With four days to go until pitchers and catchers ring in spring training, Yankees 101 moves on with its list of eight most interesting Yankees entering 2013.
Yesterday, set-up man David Robertson kept the list going, coming in at number five. With the uncertainty of legendary closer Mariano Rivera coming back after the 2013 season, and moreover, with the departure of Rafael Soriano, Robertson could build a strong enough resume to capture the closer role in 2014.
However, a certain right-handed reliever coming back from an injury-riddled 2012 could ascertain himself as a viable option as well. Joba Chamberlain, who is expected to occupy the seventh inning role this season, as well as re-establish what was once an intimidating presence on the hill, comes in as our number four most interesting Yankee to watch entering 2013.
The 27-year-old native of Nebraska, Chamberlain first burst onto the scene in impressive fashion in 2007, using a predominantly high-90's fastball and impressing in short spurts during late-inning relief. Additionally, the organization used a "Joba Rules" policy, disallowing his use on back-to-back days and attempting to keep his high velocity arm as fresh as possible.
While since then, between stints in the starting rotation and the bullpen, Chamberlain has shown flashes of brilliance, it has still been a wait and see approach in regards to Chamberlain meeting consistency. Furthermore, trips to the disabled list for Tommy John surgery and a devastating ankle injury, suffered in a trampoline accident before the 2012 season, have impeded Chamberlain's progression.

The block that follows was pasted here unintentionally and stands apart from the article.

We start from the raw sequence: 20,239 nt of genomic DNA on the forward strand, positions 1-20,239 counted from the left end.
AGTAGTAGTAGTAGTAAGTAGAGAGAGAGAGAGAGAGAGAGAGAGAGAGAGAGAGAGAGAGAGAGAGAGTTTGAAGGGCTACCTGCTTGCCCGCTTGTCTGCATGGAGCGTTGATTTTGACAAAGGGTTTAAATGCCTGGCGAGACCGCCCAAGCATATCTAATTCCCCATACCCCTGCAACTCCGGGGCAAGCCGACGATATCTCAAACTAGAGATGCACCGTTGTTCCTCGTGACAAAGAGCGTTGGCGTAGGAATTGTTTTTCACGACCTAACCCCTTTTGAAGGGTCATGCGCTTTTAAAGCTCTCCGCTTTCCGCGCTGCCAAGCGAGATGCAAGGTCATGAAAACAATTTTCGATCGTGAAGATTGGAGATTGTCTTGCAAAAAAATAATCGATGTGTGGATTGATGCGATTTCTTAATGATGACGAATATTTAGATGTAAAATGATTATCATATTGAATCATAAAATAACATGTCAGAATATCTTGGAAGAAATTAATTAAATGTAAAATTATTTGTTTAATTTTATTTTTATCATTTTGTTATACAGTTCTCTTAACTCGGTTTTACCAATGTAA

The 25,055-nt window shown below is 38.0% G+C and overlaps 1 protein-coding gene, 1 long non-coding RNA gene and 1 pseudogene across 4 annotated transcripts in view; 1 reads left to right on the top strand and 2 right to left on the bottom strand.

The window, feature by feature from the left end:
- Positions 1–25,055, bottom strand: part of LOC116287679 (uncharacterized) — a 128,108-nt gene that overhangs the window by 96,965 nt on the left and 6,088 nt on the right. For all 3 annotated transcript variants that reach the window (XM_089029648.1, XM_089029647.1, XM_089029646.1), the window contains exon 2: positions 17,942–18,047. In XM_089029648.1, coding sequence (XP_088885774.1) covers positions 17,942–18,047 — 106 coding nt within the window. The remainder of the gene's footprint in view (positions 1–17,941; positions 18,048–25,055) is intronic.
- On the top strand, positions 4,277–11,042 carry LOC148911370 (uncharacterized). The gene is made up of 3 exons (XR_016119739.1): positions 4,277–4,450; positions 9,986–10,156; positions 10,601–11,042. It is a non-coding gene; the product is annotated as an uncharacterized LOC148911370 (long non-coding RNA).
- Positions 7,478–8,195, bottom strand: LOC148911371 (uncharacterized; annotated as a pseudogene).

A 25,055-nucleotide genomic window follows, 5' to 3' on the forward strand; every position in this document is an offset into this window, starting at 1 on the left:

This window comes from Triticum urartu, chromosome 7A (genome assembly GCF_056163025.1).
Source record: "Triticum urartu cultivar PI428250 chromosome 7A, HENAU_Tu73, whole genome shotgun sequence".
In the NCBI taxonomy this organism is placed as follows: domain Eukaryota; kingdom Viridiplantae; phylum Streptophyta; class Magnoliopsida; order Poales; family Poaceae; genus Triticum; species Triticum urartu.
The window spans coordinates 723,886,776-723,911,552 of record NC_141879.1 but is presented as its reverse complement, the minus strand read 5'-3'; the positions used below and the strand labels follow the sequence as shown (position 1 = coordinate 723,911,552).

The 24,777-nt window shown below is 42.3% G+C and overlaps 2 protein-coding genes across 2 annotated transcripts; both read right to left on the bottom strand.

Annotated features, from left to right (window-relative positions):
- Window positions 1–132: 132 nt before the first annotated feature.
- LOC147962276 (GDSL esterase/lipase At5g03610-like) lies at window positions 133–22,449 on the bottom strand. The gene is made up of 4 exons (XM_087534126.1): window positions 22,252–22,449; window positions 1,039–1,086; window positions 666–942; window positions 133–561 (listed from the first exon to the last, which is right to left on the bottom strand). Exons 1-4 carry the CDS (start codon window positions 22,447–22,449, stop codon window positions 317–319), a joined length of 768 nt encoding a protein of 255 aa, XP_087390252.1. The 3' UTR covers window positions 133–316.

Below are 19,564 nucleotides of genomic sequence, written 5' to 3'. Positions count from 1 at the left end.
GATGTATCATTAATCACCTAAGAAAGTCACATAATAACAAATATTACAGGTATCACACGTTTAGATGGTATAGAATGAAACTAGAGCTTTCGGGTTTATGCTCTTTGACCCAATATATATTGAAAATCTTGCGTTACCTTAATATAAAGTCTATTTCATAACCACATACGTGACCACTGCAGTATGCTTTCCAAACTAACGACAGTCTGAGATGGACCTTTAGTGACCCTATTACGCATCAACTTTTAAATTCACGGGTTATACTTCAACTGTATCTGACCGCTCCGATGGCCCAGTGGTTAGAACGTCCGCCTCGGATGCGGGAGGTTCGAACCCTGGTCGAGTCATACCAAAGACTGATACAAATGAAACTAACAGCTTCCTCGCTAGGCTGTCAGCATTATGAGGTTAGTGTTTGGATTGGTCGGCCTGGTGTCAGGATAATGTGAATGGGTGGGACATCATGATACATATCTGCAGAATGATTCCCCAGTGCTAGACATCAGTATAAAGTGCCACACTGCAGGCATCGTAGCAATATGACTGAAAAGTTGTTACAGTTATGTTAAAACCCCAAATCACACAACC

However, with the aforementioned Soriano now a member of the Washington Nationals and Robertson being one piece of the bridge to Rivera, Chamberlain will enter 2013 injury-free and with an opportunity to show his tenacity in late-inning relief.
What makes Chamberlain an interesting Yankee entering 2013? While he avoided arbitration this offseason, he enters 2013 with free agency on the horizon following the season. Simply put, with a clean bill of health and a clear path to a significant late-inning relief opportunity, can Chamberlain flourish?
Moreover, can he flourish to the point where the Yankees decide to bring him back and compete with Robertson for the opportunity to close in 2014?
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